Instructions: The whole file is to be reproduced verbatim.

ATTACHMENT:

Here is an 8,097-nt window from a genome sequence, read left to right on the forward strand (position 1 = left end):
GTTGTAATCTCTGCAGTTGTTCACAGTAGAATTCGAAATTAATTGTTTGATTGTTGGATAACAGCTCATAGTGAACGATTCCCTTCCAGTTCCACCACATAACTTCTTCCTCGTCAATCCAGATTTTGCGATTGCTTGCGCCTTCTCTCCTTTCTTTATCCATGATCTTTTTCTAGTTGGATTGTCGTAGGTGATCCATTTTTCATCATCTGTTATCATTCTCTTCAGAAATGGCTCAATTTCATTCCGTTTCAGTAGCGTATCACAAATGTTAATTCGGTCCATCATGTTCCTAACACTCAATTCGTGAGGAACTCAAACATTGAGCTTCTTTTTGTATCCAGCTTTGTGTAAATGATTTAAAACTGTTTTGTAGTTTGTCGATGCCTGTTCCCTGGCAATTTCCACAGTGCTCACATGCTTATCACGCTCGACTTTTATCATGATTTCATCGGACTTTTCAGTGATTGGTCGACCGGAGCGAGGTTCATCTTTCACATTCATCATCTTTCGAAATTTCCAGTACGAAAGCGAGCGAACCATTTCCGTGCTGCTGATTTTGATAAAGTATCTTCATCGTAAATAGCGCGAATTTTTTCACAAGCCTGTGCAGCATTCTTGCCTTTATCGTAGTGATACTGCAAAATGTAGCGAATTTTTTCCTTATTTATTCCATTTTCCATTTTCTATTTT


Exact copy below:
Here is an 8,097-nt window from a genome sequence, read left to right on the forward strand (position 1 = left end):
GTTGTAATCTCTGCAGTTGTTCACAGTAGAATTCGAAATTAATTGTTTGATTGTTGGATAACAGCTCATAGTGAACGATTCCCTTCCAGTTCCACCACATAACTTCTTCCTCGTCAATCCAGATTTTGCGATTGCTTGCGCCTTCTCTCCTTTCTTTATCCATGATCTTTTTCTAGTTGGATTGTCGTAGGTGATCCATTTTTCATCATCTGTTATCATTCTCTTCAGAAATGGCTCAATTTCATTCCGTTTCAGTAGCGTATCACAAATGTTAATTCGGTCCATCATGTTCCTAACACTCAATTCGTGAGGAACTCAAACATTGAGCTTCTTTTTGTATCCAGCTTTGTGTAAATGATTTAAAACTGTTTTGTAGTTTGTCGATGCCTGTTCCCTGGCAATTTCCACAGTGCTCACATGCTTATCACGCTCGACTTTTATCATGATTTCATCGGACTTTTCAGTGATTGGTCGACCGGAGCGAGGTTCATCTTTCACATTCATCATCTTTCGAAATTTCCAGTACGAAAGCGAGCGAACCATTTCCGTGCTGCTGATTTTGATAAAGTATCTTCATCGTAAATAGCGCGAATTTTTTCACAAGCCTGTGCAGCATTCTTGCCTTTATCGTAGTGATACTGCAAAATGTAGCGAATTTTTTCCTTATTTATTCCATTTTCCATTTTCTATTTT